When I was fresh into my twenties, a pal of mine moved into a small, one-bedroom apartment with his girlfriend. Our friend group thought she was wonderful, but we still had our concerns, not all of them tied to the fact that he was splitting from our established post-college, pre-adult house and leaving his portion of the rent uncovered. The concept was entirely foreign to me: I hadn’t yet loved anyone enough to want to share a space with them that wasn’t temporary and, perhaps, quickly forgotten. The shared machinery of love and trust has many parts and many flaws, and therefore many opportunities for disaster. At the time, it all existed on too thin a ledge for me to imagine walking.
When my friend and his girlfriend broke up three months into the lease, they stayed in the apartment together. Breaking the lease was too expensive, as was one of them taking on the rent alone. It also seemed that there was something about remaining inside of the wreckage that was more seductive than pushing one’s way out of it alone. It seemed, at the time, like stubbornness, but really it was a judgment call: If I can carry with me the destruction of something that I once loved, isn’t it like I still have a companion? The summer of the breakup, my friend would stay at our house late, making sure he could get home after his now ex-girlfriend fell asleep. They would avoid each other in the mornings, one sleeping on a tiny couch in the living room. Though it seemed like an absolute nightmare to me then, I remember both of them on the day we helped move them out of the apartment, as sad as I’d seen them in any of the months before. There are endings, and then there are endings.
In this way, heartbreak is akin to a brief and jarring madness. Keeping up the fight in order to not have to reckon with your own sorrow isn’t ideal, but it might help to keep a familiar voice in your ears a bit longer than letting go would. Heartbreak is one of the many emotions that sits inside the long arms of sadness, a mother with many children. I suppose it isn’t all bad, either. For example, right now I am heartbroken at the state of the world, so I take to the streets again. But the real work of the emotion happens beneath the surface. When the room you once shared with someone goes quiet, there are few good ideas. I have gutted a record collection because too many of the songs reminded me of someone I didn’t want to be reminded of. My friends have fled jobs, bands, states. I don’t enjoy being heartbroken, but I might enjoy the point in heartbreak at which we convince ourselves that literally everything is on the table, and run into whatever will dull the sharp echoing for a night, or a week, until that week becomes a year. It is the madness that both seduces and offers you your own window out once it’s done with you.
At some point, a person figured out that the performance of sadness holds value, and art has bowed at its altar ever since. Sometimes it’s a game we play: If I can convince you that I am falling apart, or in need of love, then perhaps I can draw you close enough to tell you what I really need. Other times, it is not entirely performance. In 1976, Fleetwood Mac were in desperate need of a hit to cement their shift from second-string blues-rock band to pop giants. Mick Fleetwood had higher aspirations than kicking around small clubs, and could sense the band’s time running out. Its previous album, 1975’s self-titled effort, was the first with California duo Lindsey Buckingham and Stevie Nicks in the band. Containing songs like “Rhiannon” and “Landslide,” now seen as Nicks’s signature tune, the album saw success, paving the way for a monster follow-up.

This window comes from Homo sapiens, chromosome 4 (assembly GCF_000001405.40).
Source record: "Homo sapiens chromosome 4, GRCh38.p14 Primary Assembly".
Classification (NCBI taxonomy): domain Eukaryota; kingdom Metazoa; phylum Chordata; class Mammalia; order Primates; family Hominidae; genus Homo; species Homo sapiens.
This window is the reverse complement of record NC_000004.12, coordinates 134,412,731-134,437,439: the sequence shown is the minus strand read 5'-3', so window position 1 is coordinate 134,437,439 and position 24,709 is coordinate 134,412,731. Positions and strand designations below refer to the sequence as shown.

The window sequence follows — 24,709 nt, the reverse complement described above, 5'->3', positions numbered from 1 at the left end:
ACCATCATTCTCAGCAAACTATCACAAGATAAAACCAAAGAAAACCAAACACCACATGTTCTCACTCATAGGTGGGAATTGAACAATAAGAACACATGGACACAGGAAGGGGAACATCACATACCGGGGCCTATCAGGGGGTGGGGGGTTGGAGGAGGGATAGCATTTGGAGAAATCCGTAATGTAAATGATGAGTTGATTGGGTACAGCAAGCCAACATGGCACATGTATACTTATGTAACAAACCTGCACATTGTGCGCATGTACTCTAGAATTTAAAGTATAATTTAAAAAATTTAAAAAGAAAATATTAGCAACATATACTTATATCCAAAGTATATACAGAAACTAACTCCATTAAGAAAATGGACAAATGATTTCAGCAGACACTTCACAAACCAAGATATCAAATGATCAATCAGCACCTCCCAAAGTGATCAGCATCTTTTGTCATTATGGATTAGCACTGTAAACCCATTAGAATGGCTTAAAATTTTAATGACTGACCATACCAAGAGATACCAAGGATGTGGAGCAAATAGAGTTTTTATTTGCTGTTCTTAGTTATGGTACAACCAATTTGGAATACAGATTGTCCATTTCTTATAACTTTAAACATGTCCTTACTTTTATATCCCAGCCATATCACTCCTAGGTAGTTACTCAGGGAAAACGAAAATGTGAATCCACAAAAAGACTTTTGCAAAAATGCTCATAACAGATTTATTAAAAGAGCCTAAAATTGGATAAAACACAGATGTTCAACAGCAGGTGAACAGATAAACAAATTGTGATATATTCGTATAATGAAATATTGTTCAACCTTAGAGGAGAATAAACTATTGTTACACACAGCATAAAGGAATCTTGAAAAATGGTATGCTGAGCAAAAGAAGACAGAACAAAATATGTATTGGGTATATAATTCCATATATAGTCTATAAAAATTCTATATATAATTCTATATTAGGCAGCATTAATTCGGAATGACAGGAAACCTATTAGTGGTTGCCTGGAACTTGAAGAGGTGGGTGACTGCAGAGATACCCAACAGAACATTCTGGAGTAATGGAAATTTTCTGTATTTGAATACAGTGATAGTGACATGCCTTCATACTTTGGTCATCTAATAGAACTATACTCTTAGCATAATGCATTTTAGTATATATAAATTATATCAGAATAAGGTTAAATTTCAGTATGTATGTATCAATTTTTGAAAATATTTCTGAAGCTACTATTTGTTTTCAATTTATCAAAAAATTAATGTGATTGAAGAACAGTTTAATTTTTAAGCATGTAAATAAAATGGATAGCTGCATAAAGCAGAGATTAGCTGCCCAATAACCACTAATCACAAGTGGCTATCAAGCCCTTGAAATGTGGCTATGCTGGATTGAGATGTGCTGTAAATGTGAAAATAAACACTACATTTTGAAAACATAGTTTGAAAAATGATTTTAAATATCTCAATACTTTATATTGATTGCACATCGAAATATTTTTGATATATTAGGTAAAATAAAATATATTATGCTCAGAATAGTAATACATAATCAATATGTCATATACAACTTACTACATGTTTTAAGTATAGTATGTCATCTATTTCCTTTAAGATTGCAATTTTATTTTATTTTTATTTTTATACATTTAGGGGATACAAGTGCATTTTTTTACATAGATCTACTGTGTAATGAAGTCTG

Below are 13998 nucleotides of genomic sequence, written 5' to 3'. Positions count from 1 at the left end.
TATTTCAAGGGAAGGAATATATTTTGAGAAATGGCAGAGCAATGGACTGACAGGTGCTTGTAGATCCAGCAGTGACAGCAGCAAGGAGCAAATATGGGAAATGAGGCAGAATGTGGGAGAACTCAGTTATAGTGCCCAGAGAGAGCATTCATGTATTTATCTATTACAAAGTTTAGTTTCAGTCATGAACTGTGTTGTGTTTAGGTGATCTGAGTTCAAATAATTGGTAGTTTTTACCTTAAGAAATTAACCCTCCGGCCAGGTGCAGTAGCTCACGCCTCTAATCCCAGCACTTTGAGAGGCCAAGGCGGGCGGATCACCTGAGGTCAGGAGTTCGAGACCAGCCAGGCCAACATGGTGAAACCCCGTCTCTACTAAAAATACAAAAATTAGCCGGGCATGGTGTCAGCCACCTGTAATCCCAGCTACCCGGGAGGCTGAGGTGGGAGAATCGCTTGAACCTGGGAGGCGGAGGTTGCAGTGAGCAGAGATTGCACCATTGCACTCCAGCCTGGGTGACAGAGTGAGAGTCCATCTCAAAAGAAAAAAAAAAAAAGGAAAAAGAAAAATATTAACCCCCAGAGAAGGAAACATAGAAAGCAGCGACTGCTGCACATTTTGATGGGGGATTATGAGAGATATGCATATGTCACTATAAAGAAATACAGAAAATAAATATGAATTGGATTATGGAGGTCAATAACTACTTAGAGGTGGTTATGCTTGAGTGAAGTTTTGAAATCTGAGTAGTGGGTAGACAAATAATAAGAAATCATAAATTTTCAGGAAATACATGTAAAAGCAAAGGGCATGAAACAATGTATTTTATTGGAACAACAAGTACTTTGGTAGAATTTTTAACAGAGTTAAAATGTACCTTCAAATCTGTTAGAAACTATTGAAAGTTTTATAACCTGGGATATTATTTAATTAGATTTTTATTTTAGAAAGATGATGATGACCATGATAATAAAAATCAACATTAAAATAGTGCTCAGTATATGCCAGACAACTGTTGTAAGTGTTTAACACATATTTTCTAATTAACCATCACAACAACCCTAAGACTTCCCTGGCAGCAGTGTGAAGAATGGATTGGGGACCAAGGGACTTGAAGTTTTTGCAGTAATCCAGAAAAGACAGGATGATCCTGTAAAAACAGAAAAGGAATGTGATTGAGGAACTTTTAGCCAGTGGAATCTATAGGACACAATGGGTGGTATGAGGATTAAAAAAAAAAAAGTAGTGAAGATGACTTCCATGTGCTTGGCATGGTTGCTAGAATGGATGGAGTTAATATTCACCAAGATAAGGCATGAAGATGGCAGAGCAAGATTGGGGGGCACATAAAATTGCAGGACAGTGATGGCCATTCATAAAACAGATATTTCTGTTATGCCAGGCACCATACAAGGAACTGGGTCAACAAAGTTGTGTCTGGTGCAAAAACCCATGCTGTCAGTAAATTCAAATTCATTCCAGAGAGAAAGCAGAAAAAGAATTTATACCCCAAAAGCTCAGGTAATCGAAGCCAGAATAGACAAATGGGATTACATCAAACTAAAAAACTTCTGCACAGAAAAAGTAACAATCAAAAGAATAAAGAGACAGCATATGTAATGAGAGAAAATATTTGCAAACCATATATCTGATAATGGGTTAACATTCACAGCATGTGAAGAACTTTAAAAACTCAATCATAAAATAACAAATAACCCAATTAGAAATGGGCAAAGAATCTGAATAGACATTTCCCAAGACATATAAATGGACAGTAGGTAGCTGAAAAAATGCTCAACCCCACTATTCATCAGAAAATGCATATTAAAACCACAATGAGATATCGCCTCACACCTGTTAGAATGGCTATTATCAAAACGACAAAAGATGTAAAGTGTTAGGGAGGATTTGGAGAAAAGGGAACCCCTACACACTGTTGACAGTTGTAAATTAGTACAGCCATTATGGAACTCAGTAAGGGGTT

But in the two years that followed, everything began to come apart. Here is the part everyone knows: First, bassist John McVie and keyboardist-vocalist-songwriter Christine McVie divorced at the end of a tour after eight years of marriage. Then Buckingham and Nicks, embroiled in a volatile on-again, off-again relationship since before joining the band, finally turned it off, which didn’t reduce any of the volatility. The press, catching wind of what was believed to be the band’s collapse, circulated inaccurate stories. In reality, the band was breaking apart, but not broken up. When the spring of 1976 came, they retreated to a recording studio in California. No longer at the edge of chaos, they fully immersed themselves in it.
The lyric that opens Rumours — the band’s most iconic album, released 40 years ago this week — is Lindsey Buckingham’s. “I know there’s nothing to say / Someone has taken my place,” he sings, and just like that, the tone is set. There are few lyrics that set an album’s tone like this one, and few songs. Nicks’s vocals weave in to clash with Buckingham’s in the verses, littered with bitter proclamations. What sells Rumours as more than just high drama spun out on record is the clean brilliance of its pop leanings. While their previous album felt like a blues-ish band trying on some new clothes (which it was), Rumours was the sound of the band fully committed to its new role as a pop act, playing the game and aiming for the charts. The collaborative spirit of Buckingham and Nicks, even fractured, played into this more than anything else. Taking on the bulk of the album’s writing and vocal duties, they fashioned a dual tone: Nicks, both remorseful and hopeful on “Dreams,” with Buckingham angry and spiteful all the way through the album, most impressively on “Go Your Own Way.” Even beyond this, the album's most interesting character, in some ways, is John McVie. He was the band’s most private and reserved member, and didn’t provide lead vocals on any song. This meant that the narrative of his failing marriage could only play out on record through Christine, the most brilliant and stunning example being “You Make Loving Fun,” an ode to an affair she’d had. She told John at the time that the song was about a new dog. It’s hard to ignore that the women made Rumours exciting. Christine McVie wasn’t as flashy as Nicks, but her familiarity and comfort within the band, paired with her and Buckingham’s musical rapport, allowed space for her to emote with ease and nuance. In comparison, she often made Buckingham sound like he was having a frantic, exceptionally skilled temper tantrum.